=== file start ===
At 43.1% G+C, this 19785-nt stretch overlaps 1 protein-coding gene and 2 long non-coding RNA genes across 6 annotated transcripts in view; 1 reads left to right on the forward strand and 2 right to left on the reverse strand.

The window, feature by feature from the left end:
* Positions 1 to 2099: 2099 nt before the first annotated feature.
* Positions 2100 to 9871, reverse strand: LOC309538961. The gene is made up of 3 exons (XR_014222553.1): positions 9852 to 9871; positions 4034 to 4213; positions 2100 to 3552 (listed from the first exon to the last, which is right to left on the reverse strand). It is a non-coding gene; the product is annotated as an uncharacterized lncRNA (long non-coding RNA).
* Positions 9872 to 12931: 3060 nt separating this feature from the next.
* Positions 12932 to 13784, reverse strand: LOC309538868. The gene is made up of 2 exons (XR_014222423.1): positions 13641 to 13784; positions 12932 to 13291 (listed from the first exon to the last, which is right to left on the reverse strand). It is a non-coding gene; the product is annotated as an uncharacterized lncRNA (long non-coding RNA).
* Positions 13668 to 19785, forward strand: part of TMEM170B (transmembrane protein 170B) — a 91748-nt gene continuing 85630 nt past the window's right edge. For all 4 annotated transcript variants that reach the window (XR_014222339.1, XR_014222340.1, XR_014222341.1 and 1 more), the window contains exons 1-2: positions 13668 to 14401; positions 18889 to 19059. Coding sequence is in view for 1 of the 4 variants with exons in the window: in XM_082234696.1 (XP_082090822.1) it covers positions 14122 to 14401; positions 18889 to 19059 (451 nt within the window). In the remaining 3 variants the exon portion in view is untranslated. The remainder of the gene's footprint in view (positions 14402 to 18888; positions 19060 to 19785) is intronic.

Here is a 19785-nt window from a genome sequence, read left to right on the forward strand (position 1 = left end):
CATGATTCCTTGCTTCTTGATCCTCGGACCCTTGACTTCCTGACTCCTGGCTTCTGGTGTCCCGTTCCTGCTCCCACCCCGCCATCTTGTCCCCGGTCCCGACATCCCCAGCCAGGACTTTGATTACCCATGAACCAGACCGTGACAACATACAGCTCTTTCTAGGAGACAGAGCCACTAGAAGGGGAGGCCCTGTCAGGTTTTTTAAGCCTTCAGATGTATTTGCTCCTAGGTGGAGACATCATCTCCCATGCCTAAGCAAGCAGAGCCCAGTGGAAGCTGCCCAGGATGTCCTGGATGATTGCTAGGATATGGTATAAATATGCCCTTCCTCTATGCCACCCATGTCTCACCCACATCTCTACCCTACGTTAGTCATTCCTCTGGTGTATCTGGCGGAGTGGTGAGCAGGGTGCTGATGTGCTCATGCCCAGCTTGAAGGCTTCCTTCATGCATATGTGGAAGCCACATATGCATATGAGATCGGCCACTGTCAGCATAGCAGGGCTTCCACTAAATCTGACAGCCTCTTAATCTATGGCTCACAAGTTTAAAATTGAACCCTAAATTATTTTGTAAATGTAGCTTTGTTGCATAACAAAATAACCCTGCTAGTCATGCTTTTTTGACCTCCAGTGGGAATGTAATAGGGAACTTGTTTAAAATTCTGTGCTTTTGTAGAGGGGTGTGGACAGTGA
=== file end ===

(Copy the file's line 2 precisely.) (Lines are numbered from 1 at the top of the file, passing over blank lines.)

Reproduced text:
The window, feature by feature from the left end: